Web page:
Hi Tom,

We are aware of some of these issues, but I have to admit that I still
don't have a good handle on all the use-cases. One of the more straight
forward is the "wrapping" of the built-in handlers, for the case where
the framework does not want to re-implement all the existing JDK
supported protocols when it wants to add, or intercept, on a small set,
or even delegating for other reasons. I filed 8168076 [1] to track
this. Let me know if this something that would help your specific case,
or not.

For your 'base' handler, is it possible that you deploy it as a service
on the application class path ( using the new provider mechanism ), and
have it provide the context sensitivity, based on TCCL or some such?
The frameworks could register with it, and it could use the future API
envisioned by 8168076 to delegate to the JDK's built-in handlers when needed.


[1] https://bugs.openjdk.java.net/browse/JDK-8168076

On 13/10/16 16:46, Thomas Watson wrote:
Now that jigsaw is prohibiting deep reflection on types provided by the
boot modules we are running into an issue with the ugly things we do [1]
in order to support multiple factories in Equinox (an OSGi
implementation).  Each Equinox instance has its own context aware
ContentHandlerFactory and URLStreamHandlerFactory which serves up handlers
that are available for the particular instance of Equinox.  In order to do
this we have to resort to some very ugly reflection.  This allows us to
gain access to the 'base' factory object set in the VM so that each
instance of the framework can register itself with the 'base' factory. The
'base' factory handlers do the complicated work of figuring out which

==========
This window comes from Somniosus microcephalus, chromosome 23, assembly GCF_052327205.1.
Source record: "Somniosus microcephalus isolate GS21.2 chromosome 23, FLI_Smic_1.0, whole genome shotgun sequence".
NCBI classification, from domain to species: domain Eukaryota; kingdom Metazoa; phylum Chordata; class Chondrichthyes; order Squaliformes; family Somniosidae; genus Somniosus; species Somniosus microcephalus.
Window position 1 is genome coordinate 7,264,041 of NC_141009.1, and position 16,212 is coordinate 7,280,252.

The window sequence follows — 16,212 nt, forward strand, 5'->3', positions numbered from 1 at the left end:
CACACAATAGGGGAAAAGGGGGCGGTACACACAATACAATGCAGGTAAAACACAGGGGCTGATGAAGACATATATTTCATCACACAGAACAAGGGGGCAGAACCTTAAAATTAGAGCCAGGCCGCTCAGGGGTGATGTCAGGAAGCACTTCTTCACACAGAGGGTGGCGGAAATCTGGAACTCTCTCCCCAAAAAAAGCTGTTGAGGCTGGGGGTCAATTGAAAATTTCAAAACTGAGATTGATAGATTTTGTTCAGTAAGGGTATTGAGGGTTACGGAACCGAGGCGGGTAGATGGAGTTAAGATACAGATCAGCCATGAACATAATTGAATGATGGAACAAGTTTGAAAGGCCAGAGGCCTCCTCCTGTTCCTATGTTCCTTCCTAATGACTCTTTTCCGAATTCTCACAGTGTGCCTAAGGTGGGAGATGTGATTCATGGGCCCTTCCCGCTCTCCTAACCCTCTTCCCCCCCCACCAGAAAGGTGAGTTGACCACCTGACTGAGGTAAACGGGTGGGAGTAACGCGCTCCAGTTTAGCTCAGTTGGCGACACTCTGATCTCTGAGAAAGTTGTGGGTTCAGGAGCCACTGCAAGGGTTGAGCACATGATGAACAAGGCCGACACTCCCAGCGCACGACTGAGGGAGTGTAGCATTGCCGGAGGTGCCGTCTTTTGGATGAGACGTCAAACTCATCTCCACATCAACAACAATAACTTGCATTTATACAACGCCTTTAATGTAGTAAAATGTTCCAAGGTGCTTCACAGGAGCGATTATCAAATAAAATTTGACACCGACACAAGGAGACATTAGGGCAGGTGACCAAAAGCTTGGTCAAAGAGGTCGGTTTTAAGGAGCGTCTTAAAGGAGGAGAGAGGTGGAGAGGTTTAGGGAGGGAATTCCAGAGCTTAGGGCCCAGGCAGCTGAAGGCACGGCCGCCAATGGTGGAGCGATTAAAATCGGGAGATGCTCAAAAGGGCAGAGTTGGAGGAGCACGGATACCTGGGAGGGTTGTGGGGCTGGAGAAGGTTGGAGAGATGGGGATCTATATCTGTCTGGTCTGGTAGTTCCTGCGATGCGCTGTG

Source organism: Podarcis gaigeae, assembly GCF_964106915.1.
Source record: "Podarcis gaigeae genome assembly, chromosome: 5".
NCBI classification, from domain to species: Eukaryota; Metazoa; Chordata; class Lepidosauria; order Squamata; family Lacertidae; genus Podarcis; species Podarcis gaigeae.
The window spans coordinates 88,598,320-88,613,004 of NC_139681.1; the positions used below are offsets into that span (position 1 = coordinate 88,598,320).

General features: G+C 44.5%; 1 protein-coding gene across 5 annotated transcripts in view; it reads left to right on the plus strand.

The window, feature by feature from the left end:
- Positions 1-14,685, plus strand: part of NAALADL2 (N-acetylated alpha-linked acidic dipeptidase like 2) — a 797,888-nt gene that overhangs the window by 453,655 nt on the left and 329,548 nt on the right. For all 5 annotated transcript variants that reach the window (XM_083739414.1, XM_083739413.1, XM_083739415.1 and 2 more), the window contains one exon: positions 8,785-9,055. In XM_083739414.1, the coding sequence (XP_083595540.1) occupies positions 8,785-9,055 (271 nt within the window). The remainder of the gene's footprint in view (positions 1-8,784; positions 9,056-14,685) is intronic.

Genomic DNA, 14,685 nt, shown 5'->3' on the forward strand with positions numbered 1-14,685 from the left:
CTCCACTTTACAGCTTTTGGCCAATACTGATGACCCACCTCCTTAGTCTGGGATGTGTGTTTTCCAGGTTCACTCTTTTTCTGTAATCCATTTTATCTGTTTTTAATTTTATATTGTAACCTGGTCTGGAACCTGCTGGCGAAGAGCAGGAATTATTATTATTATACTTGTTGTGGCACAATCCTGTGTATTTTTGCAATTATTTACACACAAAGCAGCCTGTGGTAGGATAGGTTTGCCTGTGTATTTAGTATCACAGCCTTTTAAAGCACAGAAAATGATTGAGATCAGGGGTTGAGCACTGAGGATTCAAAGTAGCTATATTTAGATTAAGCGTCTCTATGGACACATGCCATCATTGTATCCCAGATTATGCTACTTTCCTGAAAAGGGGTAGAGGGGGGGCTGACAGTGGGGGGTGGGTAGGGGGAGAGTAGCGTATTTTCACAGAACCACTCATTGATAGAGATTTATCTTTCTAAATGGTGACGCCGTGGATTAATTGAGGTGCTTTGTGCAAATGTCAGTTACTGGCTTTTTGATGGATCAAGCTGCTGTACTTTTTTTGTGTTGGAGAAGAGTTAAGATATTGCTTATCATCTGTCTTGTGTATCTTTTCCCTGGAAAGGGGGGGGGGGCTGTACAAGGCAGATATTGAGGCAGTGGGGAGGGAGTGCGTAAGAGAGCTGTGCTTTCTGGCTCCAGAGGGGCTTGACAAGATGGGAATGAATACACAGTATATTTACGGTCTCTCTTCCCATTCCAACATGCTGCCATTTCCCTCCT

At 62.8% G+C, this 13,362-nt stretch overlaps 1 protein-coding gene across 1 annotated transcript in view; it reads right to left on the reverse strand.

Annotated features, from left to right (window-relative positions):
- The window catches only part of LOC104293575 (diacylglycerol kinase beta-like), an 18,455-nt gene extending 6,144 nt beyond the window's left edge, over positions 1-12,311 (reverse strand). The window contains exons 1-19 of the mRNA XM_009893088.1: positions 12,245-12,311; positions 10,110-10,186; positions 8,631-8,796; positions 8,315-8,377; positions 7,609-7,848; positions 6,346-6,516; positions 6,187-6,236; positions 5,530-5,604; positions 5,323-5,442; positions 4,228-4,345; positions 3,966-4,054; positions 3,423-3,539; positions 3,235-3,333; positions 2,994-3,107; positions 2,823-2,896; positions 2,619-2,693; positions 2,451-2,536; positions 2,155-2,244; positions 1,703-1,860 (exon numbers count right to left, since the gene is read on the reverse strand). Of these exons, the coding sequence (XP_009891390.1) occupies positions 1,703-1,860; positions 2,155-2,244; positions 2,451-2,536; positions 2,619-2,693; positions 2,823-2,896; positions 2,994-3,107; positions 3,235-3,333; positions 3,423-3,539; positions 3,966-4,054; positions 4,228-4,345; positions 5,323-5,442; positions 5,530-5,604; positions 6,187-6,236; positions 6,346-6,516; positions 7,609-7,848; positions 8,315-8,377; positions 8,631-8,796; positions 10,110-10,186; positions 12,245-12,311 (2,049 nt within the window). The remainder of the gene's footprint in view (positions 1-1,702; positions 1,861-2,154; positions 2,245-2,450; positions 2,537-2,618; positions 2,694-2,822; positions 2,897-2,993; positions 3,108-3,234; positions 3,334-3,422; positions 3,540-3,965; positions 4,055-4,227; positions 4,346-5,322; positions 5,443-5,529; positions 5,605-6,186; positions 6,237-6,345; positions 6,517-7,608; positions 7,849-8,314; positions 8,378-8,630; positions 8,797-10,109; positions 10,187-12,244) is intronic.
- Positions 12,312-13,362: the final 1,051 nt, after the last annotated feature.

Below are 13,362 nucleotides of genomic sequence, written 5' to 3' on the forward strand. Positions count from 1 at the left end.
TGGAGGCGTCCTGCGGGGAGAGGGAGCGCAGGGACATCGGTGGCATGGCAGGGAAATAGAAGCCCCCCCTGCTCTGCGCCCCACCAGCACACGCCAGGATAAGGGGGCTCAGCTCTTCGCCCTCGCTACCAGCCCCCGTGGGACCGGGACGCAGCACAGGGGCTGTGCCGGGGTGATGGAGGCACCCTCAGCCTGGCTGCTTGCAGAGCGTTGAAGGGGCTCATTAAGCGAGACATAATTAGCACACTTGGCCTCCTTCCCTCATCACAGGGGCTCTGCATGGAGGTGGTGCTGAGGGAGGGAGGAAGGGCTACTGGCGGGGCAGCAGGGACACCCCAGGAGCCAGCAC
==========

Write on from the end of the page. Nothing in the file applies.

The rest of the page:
factory to call based on the context which is calling the base handler.

We also resort to reflection on framework shutdown in order to flush our
factories out from the VM so that the base factory is not pinning our
framework in memory.  I am also aware that the Apache Felix OSGi Framework
implementation uses similar deep reflection in its implementation.  Are
there any plans in Java 9 that will make this scenario easier to achieve
without resorting to the use of deep reflection on the URL types from the
VM?  If not, are there going to be command line options that will allow us
to open up deep reflection of specific VM types as a compatibility mode
until we can get a proper solution?

At a minimum I think we need someway to unset the statically set handlers
in the VM to avoid pinning our base factories.  I can think of other
non-reflective ways to gain access to the base handler instance in order
to register each framework instance with the base handler.  For example,
the base factory could implement a specific protocol which allows a
connection to register another framework.

But we are still left with a delima of how to wrap the handlers returned
by various framework factory instances from the base handlers.  All the
interesting methods on java.net.URLStreamHandler are protected.  Even
though the proxy base handler extends java.net.URLStreamHandler it is not
allowed to call the protected methods on another instance of
java.net.URLStreamHandler.  We resorted to deep reflection on the
java.net.URLStreamHandler class methods to do that.  The
java.net.URLStreamHandler class is not an interface so we cannot easily
create proxy classes using java.lang.reflect.Proxy.


[1] https://bugs.eclipse.org/bugs/show_bug.cgi?id=502209

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